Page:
The American Scholar today announced that its Next Line, Please contest will continue with David Lehman as judge. Contestants are invited to submit a haiku. Here's what David has to say about the form and the rules for the contest:
Sometimes a strict adherence to the rules is the only method that makes sense. That’s the case, I submit, with the haiku—the subject of this week’s “Next Line, Please” contest.
A rarity among poetic forms, the haiku is indifferent to patterns of meter and rhyme and dependent entirely on syllabic count. The rules of the three-line form are few. The first and third lines must consist of exactly five syllables each. The middle line—the sandwich line, if you like—has seven syllables. Consider Ron Padgett’s exemplary “Haiku”:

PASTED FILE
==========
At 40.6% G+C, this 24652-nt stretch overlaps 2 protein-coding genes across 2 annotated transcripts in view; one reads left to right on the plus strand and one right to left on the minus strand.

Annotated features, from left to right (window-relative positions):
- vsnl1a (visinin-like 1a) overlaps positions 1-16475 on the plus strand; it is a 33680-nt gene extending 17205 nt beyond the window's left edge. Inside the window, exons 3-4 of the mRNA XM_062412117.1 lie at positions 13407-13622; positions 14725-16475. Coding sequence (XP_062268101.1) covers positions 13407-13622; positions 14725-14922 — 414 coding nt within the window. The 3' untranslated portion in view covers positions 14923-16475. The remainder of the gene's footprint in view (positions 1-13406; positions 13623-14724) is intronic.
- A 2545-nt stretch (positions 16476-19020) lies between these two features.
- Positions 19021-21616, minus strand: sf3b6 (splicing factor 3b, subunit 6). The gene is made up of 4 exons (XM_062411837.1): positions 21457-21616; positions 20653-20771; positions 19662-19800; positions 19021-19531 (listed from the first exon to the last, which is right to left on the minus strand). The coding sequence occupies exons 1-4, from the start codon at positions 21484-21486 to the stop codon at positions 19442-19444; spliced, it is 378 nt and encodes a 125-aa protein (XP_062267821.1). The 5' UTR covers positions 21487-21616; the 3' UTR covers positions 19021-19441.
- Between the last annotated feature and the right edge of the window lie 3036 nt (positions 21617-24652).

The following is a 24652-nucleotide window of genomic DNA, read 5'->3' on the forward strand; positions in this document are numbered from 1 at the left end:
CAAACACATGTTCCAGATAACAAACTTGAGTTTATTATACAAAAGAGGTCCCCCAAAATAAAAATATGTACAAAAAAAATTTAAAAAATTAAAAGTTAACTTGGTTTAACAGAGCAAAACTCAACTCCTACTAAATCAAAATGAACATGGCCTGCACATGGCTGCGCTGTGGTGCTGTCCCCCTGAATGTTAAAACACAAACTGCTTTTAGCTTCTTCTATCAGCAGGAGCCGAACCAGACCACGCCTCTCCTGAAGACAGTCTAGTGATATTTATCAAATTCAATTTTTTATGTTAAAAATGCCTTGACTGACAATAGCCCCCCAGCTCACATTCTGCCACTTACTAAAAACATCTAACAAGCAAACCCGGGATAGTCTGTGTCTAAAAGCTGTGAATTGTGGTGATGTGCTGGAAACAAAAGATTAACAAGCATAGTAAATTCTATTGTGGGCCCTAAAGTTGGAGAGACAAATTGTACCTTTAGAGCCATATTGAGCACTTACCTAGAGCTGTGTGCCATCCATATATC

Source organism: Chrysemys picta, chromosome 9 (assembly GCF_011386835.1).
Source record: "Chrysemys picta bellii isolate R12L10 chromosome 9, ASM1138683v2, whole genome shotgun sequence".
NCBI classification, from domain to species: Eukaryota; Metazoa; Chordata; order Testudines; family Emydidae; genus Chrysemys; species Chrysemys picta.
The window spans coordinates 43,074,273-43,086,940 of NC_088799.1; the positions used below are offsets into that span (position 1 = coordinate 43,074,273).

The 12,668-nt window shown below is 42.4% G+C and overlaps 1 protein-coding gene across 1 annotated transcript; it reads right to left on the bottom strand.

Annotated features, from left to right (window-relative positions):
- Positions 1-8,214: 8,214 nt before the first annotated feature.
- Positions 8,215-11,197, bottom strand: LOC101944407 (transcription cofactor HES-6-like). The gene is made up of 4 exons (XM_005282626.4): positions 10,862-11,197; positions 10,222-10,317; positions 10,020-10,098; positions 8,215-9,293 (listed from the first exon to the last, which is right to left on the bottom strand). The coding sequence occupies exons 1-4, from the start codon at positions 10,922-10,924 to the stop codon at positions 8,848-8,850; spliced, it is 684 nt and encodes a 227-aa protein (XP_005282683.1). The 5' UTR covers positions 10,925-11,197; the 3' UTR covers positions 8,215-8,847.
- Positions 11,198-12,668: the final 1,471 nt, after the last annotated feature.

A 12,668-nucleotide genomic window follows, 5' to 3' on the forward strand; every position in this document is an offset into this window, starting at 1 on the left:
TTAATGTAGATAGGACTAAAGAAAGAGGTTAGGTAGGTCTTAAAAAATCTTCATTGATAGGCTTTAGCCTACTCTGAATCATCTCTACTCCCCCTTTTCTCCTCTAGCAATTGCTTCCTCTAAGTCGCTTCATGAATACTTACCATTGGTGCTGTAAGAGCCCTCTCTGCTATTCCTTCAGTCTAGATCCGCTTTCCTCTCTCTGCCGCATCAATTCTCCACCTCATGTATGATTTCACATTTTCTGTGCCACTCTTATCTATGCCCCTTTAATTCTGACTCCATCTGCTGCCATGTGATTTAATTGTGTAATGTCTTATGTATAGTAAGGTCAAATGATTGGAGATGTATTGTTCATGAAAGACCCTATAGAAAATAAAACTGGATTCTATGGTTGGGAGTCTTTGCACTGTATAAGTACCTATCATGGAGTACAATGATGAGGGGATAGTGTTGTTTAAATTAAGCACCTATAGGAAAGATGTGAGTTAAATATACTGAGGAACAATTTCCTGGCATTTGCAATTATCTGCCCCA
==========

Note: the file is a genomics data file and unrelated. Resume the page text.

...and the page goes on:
First: five syllables.
Second: seven syllables.
Third: five syllables.
The traditional haiku may make an evocative reference to a season. With this in mind, and on the conviction that constraints are paradoxically liberating, I would add two more rules as suitable to this august Asian form: your haiku must include the word “August” and you are not allowed to use the words “I,” “me,” “my,” or “mine.”